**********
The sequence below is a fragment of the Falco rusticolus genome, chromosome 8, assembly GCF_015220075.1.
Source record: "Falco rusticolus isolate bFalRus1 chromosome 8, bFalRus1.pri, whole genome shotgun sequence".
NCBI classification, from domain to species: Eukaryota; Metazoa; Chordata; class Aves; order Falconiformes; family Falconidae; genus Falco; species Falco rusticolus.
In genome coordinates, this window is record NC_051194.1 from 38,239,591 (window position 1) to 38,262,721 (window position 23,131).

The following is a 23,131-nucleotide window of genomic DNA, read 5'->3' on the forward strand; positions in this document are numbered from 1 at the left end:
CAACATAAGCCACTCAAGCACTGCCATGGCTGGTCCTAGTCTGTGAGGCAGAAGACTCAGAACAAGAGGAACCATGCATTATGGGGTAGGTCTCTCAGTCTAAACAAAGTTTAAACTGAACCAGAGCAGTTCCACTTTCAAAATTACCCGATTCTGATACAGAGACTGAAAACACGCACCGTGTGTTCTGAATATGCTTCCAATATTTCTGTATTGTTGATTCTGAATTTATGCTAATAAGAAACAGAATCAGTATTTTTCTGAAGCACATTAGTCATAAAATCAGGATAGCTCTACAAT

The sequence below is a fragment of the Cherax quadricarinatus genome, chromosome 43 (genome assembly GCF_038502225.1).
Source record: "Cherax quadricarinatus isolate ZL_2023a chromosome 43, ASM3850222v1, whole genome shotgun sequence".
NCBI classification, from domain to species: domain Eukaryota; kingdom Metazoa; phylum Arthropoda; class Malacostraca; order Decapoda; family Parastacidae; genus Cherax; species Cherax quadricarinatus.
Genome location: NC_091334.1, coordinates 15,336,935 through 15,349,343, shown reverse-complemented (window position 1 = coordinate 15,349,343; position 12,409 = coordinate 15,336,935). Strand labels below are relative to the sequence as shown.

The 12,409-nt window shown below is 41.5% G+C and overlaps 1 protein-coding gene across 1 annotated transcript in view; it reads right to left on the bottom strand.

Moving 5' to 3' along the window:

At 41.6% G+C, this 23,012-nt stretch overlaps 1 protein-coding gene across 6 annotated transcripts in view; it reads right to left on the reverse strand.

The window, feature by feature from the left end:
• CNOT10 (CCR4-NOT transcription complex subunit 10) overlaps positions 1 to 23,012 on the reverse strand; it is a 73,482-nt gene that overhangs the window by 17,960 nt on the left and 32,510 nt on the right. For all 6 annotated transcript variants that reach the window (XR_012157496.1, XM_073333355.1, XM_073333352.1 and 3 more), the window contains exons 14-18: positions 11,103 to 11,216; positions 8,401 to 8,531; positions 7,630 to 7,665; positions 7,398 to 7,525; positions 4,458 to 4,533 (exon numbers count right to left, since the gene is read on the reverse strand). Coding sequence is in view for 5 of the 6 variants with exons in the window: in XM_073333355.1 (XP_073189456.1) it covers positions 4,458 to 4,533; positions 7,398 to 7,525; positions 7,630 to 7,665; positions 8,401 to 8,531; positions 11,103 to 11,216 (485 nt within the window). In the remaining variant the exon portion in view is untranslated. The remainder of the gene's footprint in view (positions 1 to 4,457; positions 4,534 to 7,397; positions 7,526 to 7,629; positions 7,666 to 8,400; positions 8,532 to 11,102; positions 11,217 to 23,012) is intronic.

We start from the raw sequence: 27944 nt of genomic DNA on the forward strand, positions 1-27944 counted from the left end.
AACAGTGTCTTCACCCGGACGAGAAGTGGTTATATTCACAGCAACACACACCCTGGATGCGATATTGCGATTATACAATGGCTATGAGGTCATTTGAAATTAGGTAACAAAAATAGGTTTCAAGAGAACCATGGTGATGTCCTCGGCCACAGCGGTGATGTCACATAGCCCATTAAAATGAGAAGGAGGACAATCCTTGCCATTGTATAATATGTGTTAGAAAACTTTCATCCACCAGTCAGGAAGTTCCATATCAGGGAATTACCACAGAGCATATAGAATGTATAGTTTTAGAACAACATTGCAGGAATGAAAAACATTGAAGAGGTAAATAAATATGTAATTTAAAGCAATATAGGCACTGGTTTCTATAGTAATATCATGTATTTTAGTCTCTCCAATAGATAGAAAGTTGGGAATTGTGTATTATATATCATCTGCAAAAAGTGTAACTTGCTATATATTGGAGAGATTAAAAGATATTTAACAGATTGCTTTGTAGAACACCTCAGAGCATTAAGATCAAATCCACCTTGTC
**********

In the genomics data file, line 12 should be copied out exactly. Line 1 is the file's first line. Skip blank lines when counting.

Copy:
Moving 5' to 3' along the window: